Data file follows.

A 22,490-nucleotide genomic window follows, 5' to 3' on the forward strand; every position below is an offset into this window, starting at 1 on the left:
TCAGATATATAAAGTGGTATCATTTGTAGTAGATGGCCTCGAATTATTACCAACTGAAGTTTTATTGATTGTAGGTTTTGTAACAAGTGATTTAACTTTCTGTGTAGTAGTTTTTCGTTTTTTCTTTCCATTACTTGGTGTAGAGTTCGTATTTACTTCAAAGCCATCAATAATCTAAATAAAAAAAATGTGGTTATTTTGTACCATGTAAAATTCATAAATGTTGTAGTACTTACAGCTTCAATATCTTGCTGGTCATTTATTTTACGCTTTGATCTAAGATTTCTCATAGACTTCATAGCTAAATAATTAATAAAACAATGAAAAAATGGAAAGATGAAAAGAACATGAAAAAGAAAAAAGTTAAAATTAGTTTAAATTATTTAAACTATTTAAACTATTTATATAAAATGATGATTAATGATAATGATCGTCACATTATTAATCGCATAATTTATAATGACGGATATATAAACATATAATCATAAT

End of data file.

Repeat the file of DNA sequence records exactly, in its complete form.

A 22,490-nucleotide genomic window follows, 5' to 3' on the forward strand; every position below is an offset into this window, starting at 1 on the left:
TCAGATATATAAAGTGGTATCATTTGTAGTAGATGGCCTCGAATTATTACCAACTGAAGTTTTATTGATTGTAGGTTTTGTAACAAGTGATTTAACTTTCTGTGTAGTAGTTTTTCGTTTTTTCTTTCCATTACTTGGTGTAGAGTTCGTATTTACTTCAAAGCCATCAATAATCTAAATAAAAAAAATGTGGTTATTTTGTACCATGTAAAATTCATAAATGTTGTAGTACTTACAGCTTCAATATCTTGCTGGTCATTTATTTTACGCTTTGATCTAAGATTTCTCATAGACTTCATAGCTAAATAATTAATAAAACAATGAAAAAATGGAAAGATGAAAAGAACATGAAAAAGAAAAAAGTTAAAATTAGTTTAAATTATTTAAACTATTTAAACTATTTATATAAAATGATGATTAATGATAATGATCGTCACATTATTAATCGCATAATTTATAATGACGGATATATAAACATATAATCATAAT